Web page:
George Floyd art

On April 20, a Minneapolis jury convicted ex-police officer Derek Chauvin in George Floyd's death.

A black man pays with his life, and how! for using a counterfeit twenty dollar bill to buy cigarettes, while white collar crime either gets swept under the carpet, or does not receive punishment in proportion to the crime committed. Clearly we all see this. We also see that neither does Derek Chauvin represent all law enforcement individuals, nor does  George Floy’s skin color mean that all blacks  are criminals. 

Being an elderly Hispanic/US citizen woman enables me to stand on neutral ground. While I respect the law in all aspects of my life, I feel the pain of the George Floyds of society.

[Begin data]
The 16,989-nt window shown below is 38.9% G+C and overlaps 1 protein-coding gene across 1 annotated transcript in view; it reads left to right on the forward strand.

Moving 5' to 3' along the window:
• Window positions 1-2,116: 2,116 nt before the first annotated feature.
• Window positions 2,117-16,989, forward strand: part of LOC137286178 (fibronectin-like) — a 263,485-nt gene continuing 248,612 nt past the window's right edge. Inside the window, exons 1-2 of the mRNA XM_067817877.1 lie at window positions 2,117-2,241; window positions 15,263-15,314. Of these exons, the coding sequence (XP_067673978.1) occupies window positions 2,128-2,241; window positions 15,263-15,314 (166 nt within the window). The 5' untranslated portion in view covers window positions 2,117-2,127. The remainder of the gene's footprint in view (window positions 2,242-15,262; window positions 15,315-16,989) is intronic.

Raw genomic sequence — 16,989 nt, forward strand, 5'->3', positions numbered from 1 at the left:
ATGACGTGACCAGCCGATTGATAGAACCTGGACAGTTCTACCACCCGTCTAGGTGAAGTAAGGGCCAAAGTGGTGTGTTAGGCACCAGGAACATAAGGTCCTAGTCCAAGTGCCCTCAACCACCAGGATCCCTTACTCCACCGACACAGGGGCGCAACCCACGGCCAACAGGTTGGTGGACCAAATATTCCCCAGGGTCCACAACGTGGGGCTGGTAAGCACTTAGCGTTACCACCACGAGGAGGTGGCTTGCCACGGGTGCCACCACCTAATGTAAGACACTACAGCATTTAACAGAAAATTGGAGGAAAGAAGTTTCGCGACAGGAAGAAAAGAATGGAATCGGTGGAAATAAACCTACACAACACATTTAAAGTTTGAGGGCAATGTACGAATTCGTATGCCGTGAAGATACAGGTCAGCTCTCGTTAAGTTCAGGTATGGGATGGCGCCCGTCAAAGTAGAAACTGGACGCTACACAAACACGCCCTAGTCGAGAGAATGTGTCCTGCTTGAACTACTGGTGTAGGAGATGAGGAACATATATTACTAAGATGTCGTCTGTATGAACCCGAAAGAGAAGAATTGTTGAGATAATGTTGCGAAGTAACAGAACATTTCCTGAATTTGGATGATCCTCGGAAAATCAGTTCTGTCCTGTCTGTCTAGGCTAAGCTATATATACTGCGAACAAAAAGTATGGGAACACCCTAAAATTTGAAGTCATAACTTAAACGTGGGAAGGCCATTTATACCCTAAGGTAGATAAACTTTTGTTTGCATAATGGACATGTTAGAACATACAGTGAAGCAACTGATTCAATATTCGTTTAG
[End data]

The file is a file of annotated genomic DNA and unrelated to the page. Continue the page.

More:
George Floyd’s life must not be forgotten. On the contrary, it should give the oxygen he desperately needed in the last few minutes of his life to those of us who want change – change on both sides of the equation. 

  1. Those in law enforcement must not immediately assume that a dark skinned individual in questionable settings is the criminal. 

  1. Young blacks and other minorities must not declare triumph as a result of Derek Chauvin’s trial outcome, since the danger here would be a potential defiant attitude toward those in law enforcement. 

  1. Parents of children inclined to become law enforcers, teach them to be sensitive toward people of all races, since the reality is that we are all human beings, regardless of skin color. 

  1. Parents of rebellious children, guide them in the right direction before you find yourself mourning their loss. Do build on the qualities you tearfully talk about that your loved ones possessed, before they are in a coffin. 

Marcela Gaumer 

Colorado Springs 

Editor's note: Letters to the editor have not been edited nor fact-checked.